Just as impotant as flow rate is the concentration and acidity of the buffers used. As mentioned above, buffers should in no way chemically or structually interfere with ligand binding. In the elution phase it is necessary for buffer to seperate the ligand from the sample, but prior to that buffers should remain inocuous because of the sensitive ligand/sample interaction.

Fig 2. This is a depiction of a column used in affinity chromatography. The image comes from the Bio-Rad hompage.

What do now After elution, a protein, specific to the ligand, has been isolated. To determine protein purity and activity SDS-PAGE or immunoelectrophoresis can be used.

Applications Affinity chromatography has a large range of protein purfying applications. For example, the control of transcription factors to activate DNA transcription makes them a extremely important to understanding gene expression. Using a a specific DNA sequence as a ligand, these proteins can be isolated via affinity chromatography. Another major group is enzymes. Enzymes can be isolated by a host a different ligands fit for bioselective adsoprtion. For example, adenosine monophosphate (AMP) can be immobilized and used to bind those proteins exhibiting an affinity for AMP, ADP, or ATP. Extra cellular and other receptor proteins can also be purified by affinity chromatography. For example, determination of whether a particular hormone has recpetor in a specific tissue group can be accomplished by using the hormone in question as the immobilized ligand. These examples are only a small sample of the vast applications of affinity chromatography. (Ngo 4-9)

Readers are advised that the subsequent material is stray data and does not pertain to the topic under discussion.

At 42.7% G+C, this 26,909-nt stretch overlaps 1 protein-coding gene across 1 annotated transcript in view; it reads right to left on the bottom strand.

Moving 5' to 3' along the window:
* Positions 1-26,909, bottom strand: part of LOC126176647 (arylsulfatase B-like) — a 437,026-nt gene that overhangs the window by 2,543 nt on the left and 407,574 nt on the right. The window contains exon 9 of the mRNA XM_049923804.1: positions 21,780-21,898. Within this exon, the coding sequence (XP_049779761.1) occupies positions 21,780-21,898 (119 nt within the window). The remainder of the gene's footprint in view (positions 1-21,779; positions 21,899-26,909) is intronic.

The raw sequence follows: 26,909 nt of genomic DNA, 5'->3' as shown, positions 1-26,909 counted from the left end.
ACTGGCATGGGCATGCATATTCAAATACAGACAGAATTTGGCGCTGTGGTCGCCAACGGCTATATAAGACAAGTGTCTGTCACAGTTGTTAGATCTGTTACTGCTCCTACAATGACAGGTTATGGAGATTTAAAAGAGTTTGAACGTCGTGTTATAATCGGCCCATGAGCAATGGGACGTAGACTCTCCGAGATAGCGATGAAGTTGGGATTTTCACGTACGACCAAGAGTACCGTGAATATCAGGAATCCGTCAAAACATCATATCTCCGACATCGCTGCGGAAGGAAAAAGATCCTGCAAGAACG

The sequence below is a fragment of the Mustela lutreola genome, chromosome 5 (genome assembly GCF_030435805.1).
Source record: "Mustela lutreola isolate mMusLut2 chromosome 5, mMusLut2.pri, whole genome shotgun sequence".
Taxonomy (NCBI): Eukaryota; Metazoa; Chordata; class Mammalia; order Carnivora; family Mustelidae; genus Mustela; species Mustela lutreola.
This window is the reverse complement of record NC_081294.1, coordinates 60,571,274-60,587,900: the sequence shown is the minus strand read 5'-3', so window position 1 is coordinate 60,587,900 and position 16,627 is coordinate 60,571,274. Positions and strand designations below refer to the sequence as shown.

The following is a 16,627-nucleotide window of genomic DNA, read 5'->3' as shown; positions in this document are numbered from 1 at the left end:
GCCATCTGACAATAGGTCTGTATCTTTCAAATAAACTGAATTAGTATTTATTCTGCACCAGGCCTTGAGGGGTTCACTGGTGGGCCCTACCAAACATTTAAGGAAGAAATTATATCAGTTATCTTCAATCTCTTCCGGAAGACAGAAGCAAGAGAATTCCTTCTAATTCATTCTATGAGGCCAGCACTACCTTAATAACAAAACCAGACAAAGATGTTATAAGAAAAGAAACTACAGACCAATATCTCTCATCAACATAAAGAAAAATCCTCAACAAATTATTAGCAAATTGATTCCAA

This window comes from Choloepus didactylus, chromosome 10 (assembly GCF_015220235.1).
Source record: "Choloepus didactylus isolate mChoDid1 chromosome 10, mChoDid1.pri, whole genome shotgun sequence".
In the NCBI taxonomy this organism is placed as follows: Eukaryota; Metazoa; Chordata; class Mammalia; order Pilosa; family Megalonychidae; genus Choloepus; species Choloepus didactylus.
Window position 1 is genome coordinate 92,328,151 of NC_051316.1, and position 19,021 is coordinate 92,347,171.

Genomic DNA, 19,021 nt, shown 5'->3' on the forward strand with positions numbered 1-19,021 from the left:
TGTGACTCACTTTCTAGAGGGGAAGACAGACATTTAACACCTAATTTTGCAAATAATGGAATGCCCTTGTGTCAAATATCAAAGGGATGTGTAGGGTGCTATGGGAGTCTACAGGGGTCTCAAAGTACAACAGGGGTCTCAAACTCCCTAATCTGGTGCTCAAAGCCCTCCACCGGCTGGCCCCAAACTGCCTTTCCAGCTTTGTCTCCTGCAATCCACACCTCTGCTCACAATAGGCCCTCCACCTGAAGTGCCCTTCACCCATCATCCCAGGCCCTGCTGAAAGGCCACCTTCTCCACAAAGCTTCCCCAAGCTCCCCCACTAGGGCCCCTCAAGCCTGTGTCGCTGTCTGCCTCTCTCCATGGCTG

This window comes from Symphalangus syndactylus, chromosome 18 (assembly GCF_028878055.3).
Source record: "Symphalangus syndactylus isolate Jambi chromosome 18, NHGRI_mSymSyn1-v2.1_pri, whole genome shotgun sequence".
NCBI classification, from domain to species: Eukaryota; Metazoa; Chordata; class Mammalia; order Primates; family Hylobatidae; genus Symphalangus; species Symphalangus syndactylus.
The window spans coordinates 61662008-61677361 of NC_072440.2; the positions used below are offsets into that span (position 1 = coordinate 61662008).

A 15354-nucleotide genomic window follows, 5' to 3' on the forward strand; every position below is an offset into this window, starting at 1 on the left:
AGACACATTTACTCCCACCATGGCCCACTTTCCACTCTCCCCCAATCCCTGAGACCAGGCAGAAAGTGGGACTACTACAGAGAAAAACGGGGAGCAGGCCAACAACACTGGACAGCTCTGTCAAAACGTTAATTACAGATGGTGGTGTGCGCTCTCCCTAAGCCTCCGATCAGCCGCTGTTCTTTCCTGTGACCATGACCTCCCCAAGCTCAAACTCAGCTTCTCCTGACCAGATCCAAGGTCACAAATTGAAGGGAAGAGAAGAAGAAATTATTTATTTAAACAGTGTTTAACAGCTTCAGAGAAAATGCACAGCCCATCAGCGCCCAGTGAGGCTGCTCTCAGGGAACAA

Affinity chromotography is a powerful technique in that it allows protein purifiaction in a relatively short amount of time with a high yield. It simplifies the isolation process by using the preexisting ligand binding relationships already in an organism.


Deutscher, Murray P. Methods in Enzymology: Guide to Protein Purifcation. San Diego: Academic Press Inc., 1990.

Ngo, That T. Molecular Interactions in Bioseperations. New York: Plenum Press, 1993.

Scouten, William H. Affinity Chromatography. New York: John Wiley & Sons, 1981.